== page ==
Today, AP Physics 2 students used their computational models for projectile motion of a fluid stream to predict where on the floor to place their cup to catch the water from their 2L bottle with a hole in the side. When I planned this lab practicum over the summer, I was disappointed that we would be developing a computational model for a problem that is fairly easy to solve algebraically. Last year, we used a computational model for a lab practicum where the algebraic solution was beyond most students. I recently remembered advice given to me from a physicist at Fermilab: students must understanding that computational models must be verified against known outcomes before they are used to calculate unknown outcomes. I emphasized this point and encouraged students to check their computational model with an algebraic solution solved by hand. While I mentioned this yesterday, I bring it up again since, today, a student remarked that the computational model was off by 5 cm. He and I were both stumped by this since the projectile motion part of the model is fairly straightforward. Thankfully, another student found the bug. The origin of the model was set to the bottom center of the bottle. The water droplet exiting the hole started a displacement of half the bottle’s width from the origin. The bottle’s width was set to 10 cm. The reported position of the water droplet hitting the floor was based on the origin being located at the center of the bottle and not at the starting position of the water droplet. The student that found the bug quickly fixed it by setting the width of the bottle and enclosed column of water to 0 cm! While totally unplanned, this nicely emphasized the importance of verifying one’s computational model! I have since fixed my model by positioning the initial x position of the water droplet at the origin.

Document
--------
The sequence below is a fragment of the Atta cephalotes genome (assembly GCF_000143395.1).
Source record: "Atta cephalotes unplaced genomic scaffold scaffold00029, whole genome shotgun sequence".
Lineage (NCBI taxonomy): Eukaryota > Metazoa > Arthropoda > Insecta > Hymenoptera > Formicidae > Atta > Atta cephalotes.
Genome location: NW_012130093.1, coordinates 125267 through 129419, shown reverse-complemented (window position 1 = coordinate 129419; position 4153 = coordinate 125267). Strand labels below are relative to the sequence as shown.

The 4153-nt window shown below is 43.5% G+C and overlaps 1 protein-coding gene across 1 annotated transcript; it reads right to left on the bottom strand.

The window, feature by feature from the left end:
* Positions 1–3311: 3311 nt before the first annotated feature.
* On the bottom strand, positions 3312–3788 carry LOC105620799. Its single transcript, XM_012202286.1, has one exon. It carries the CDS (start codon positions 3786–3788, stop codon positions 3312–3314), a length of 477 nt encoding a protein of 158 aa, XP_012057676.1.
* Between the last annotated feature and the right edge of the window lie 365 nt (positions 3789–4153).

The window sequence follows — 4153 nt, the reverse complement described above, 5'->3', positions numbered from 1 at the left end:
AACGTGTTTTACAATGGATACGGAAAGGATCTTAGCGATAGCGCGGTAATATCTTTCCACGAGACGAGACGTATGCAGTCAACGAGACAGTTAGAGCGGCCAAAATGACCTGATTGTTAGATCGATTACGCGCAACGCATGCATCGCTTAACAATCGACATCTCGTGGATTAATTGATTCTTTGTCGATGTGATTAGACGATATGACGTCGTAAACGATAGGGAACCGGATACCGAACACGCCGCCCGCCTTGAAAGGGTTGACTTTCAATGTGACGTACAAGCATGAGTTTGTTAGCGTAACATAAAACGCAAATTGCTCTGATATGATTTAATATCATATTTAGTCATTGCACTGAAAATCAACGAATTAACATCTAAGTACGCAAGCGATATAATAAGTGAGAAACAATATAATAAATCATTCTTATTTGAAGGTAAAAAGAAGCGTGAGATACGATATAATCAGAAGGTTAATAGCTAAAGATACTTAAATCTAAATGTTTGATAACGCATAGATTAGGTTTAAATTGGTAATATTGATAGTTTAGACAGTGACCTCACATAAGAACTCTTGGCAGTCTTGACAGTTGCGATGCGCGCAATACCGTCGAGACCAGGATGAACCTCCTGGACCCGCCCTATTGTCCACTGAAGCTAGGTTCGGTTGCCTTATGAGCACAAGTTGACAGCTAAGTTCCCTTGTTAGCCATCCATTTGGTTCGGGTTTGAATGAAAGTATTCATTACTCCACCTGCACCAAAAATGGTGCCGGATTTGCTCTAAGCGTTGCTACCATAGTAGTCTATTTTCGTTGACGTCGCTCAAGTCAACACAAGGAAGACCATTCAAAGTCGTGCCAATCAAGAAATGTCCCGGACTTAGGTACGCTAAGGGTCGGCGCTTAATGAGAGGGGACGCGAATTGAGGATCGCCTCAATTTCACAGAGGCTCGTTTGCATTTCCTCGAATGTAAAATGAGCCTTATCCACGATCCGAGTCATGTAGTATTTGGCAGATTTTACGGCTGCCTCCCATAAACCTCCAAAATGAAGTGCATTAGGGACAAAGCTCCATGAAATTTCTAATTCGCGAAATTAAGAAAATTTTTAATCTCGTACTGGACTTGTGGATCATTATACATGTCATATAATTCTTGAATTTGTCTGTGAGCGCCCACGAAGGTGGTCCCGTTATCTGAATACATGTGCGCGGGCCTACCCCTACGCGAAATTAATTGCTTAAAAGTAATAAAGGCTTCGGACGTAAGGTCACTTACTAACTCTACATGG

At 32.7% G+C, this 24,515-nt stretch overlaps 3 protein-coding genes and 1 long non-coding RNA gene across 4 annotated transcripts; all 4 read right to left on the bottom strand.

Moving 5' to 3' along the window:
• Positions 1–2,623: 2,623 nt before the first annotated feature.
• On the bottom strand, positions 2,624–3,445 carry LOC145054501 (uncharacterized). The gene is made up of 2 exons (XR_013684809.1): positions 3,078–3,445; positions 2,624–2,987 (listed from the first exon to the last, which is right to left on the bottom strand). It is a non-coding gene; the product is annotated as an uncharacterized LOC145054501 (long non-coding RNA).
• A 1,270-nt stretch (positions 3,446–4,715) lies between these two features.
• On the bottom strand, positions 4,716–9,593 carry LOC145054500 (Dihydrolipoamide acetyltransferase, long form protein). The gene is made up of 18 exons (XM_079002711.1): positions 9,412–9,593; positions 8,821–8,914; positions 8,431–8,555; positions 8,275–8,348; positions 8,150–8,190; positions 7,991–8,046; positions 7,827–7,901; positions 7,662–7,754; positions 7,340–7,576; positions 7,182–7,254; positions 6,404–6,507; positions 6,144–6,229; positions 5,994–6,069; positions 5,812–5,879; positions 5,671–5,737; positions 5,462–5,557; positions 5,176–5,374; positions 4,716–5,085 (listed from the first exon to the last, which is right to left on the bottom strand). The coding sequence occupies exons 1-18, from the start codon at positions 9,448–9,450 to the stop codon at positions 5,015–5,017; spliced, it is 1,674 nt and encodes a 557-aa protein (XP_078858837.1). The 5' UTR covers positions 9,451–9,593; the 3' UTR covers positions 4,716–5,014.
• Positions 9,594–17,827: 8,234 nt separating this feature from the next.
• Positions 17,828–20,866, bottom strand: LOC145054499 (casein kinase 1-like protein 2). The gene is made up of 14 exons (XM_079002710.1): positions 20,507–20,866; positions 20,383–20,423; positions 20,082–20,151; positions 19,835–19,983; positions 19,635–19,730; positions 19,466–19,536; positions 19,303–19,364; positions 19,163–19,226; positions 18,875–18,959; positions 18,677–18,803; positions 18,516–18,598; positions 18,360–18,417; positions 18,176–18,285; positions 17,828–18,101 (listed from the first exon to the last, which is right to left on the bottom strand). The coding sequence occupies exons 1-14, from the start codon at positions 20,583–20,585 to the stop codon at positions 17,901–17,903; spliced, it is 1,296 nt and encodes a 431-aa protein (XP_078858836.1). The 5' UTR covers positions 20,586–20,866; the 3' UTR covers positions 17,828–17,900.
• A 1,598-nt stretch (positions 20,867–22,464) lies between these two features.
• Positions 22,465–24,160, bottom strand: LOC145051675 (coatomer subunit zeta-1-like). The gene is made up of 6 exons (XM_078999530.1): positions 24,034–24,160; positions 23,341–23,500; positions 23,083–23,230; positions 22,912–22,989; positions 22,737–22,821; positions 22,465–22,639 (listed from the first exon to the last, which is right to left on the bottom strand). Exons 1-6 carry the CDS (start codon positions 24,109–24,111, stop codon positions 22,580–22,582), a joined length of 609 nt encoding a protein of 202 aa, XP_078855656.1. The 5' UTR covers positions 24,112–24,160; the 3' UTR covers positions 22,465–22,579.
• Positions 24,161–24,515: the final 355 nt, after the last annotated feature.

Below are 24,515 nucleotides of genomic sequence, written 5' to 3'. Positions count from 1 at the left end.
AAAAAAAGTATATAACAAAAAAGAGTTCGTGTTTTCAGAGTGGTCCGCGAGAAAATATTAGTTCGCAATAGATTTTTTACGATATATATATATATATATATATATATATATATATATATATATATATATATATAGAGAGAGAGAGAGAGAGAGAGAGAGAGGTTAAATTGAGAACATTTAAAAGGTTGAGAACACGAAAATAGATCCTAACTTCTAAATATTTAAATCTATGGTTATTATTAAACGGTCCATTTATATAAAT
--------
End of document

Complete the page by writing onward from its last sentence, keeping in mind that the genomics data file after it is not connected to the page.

I was so busy today running around watching students demonstrate their prediction and passing out towels, that I forgot to take photos. Thankfully, @anna_kraftson was observing my class and did!

##practicumlab ##fluids ##setbacks ##computationalmodels ##coffeescript ##glowscript